City Parks director looks ahead (way ahead) at Red Rock Canyon dedication

       For the dedication of Red Rock Canyon Open Space, Paul Butcher “didn't want to do another ribbon-cutting.” So, instead of feeling like he was wasting time at the July 16 event, the director of City Parks decided to spice it up with a time capsule. Brian Shelton belays for Major Christopher Wendland Steve
Wood of the Fort Carson 7th Infantry Division as part of the rock-climbing demonstration
       To the intrigue of an assemblage of nearly 300 people, for whom Butcher was the last of nine speakers, he unveiled two large metal boxes (one to be protected inside the other) and a plan to insert memorabilia that will be dug up at Red Rock in 100 years.
       Butcher's dramatics involved help from Mayor Lionel Rivera and the twin sons (Collin and Hunter, 9) of Parks employee Kim King, followed by a Colorado Springs police officer driving off with the secret coordinates that tell where on the property the time capsule will be buried.
       The public is being asked to participate by submitting suggestions for items to put in the 8-cubic-foot capsule. If a person wants to donate a suggested item, that should also be noted, Butcher said.
       A deadline of July 31 for submission ideas has been set. For more information, call King at 385-6509 or e-mail her at
       Some ideas so far, according to Caitlin Green of the city's Public Communications, are an autographed photograph of the Colorado College 2004-05 hockey team, pictures and drawings of the Colorado landscape, a map of Red Rock Canyon, a CD with photos from the dedication and something from Fort Carson to honor the troops in Iraq.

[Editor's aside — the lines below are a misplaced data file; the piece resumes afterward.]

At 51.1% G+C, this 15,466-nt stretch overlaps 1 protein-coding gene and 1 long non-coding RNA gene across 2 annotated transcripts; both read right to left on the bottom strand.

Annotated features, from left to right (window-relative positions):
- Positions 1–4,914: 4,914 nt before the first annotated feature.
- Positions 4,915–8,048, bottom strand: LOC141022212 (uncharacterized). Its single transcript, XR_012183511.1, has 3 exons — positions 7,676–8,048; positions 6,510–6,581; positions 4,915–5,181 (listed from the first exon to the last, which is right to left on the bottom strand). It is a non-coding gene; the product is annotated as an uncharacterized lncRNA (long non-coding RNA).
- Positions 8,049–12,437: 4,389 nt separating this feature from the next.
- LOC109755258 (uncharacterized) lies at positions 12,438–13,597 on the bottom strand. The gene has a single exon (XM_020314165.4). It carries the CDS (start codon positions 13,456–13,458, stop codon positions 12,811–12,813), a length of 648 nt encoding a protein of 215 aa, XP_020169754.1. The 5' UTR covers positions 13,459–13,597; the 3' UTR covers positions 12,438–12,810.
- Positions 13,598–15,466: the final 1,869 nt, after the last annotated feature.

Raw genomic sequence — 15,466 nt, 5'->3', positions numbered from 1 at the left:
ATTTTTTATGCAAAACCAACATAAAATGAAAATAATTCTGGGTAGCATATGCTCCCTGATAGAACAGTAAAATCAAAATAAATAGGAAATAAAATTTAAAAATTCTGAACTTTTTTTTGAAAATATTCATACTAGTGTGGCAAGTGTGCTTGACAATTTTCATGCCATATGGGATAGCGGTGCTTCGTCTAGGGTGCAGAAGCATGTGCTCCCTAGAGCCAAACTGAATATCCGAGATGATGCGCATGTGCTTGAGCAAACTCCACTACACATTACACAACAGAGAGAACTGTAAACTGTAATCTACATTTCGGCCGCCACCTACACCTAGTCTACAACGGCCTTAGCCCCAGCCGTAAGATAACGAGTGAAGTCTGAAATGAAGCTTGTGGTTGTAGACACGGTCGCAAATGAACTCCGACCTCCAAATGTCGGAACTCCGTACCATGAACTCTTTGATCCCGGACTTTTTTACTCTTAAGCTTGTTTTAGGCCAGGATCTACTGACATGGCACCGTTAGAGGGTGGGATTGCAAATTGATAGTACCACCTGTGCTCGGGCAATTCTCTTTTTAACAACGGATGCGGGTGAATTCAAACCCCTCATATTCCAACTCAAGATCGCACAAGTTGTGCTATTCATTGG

The dedication also included guided hikes, food, rock-climbing demonstrations and a blues band. The city purchased the ruggedly scenic 788.1-acre property off Westside Highway 24 in 2003 and opened it to the public last October.
       In his talk, Rivera stressed that even though the park is a “magnificent” part of the Westside, it belongs to the whole city. “A lot of Eastsiders don't even know about it,” he commented afterward. “And their taxes helped pay for it. We need to get the word out.”
       In light of Butcher's care to keep the capsule's location on the property a secret (the coordinates are to be kept in a vault at U.S. Bank), he was asked afterward what would happen to the backhoe operator who digs the hole for the capsule. In response, Butcher recalled that when an Egyptian pharoah was buried, “everyone else went with him.” Then he laughed and said, “Obviously there are some folks who will know. We're just trying to avoid treasure hunting, with people digging in the park.”
       Such digging would be fairly pointless, he noted, considering that wherever the capsule is buried, it will be eight feet deep and covered with about three tons of concrete.

Westside Pioneer article